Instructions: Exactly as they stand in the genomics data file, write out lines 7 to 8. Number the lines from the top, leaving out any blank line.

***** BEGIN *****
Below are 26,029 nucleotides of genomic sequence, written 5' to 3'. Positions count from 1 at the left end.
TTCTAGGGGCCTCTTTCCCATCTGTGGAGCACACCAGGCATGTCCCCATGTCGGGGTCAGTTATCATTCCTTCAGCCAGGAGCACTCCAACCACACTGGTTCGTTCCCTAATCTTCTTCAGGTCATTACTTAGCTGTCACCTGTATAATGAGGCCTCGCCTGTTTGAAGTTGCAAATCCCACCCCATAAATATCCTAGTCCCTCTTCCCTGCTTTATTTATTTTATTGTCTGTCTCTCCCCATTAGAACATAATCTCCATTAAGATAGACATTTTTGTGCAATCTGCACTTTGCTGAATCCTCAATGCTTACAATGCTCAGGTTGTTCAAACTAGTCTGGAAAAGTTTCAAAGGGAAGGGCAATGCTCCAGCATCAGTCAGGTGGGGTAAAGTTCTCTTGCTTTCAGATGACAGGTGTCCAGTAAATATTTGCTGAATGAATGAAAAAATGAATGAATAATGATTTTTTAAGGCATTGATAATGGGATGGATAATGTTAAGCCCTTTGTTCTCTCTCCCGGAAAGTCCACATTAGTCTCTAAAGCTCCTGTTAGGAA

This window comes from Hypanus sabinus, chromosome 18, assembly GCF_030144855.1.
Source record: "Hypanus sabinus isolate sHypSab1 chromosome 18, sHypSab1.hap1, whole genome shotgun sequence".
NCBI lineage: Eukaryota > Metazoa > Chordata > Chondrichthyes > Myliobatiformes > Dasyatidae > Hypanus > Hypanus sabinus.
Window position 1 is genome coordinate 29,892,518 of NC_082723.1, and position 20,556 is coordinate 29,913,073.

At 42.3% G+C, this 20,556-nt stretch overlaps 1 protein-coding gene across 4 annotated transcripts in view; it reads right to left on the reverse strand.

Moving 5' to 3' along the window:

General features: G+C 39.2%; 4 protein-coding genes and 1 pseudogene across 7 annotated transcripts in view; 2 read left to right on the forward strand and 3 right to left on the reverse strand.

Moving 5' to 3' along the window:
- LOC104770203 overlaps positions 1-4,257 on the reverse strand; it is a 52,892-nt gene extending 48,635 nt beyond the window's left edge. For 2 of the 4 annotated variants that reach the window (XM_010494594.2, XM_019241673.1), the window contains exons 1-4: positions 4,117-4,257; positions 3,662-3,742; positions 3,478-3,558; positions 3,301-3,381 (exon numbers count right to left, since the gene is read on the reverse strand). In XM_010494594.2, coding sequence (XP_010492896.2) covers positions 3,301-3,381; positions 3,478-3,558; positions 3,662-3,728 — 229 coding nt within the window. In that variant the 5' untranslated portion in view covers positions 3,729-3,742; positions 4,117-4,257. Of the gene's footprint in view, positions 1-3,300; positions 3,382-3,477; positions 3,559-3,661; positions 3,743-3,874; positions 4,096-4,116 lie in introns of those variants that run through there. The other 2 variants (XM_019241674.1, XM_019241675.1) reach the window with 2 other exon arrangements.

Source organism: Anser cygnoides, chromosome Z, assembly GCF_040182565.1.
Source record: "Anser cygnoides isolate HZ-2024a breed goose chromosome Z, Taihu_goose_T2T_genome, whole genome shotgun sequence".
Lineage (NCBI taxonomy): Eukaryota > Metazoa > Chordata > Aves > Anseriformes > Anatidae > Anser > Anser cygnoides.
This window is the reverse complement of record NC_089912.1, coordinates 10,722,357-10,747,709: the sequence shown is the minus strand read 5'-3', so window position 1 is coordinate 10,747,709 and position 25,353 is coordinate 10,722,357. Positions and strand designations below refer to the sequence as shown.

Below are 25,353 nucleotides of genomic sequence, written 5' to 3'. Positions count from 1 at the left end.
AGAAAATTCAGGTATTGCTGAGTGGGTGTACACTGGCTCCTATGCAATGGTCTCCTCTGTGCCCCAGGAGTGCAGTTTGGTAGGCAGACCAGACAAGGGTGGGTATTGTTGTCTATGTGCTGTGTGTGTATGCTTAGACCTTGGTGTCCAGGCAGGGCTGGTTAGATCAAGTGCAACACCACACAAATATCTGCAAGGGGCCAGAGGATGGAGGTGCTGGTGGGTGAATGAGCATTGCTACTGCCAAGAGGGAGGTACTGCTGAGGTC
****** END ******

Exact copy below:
At 42.3% G+C, this 20,556-nt stretch overlaps 1 protein-coding gene across 4 annotated transcripts in view; it reads right to left on the reverse strand.

Moving 5' to 3' along the window: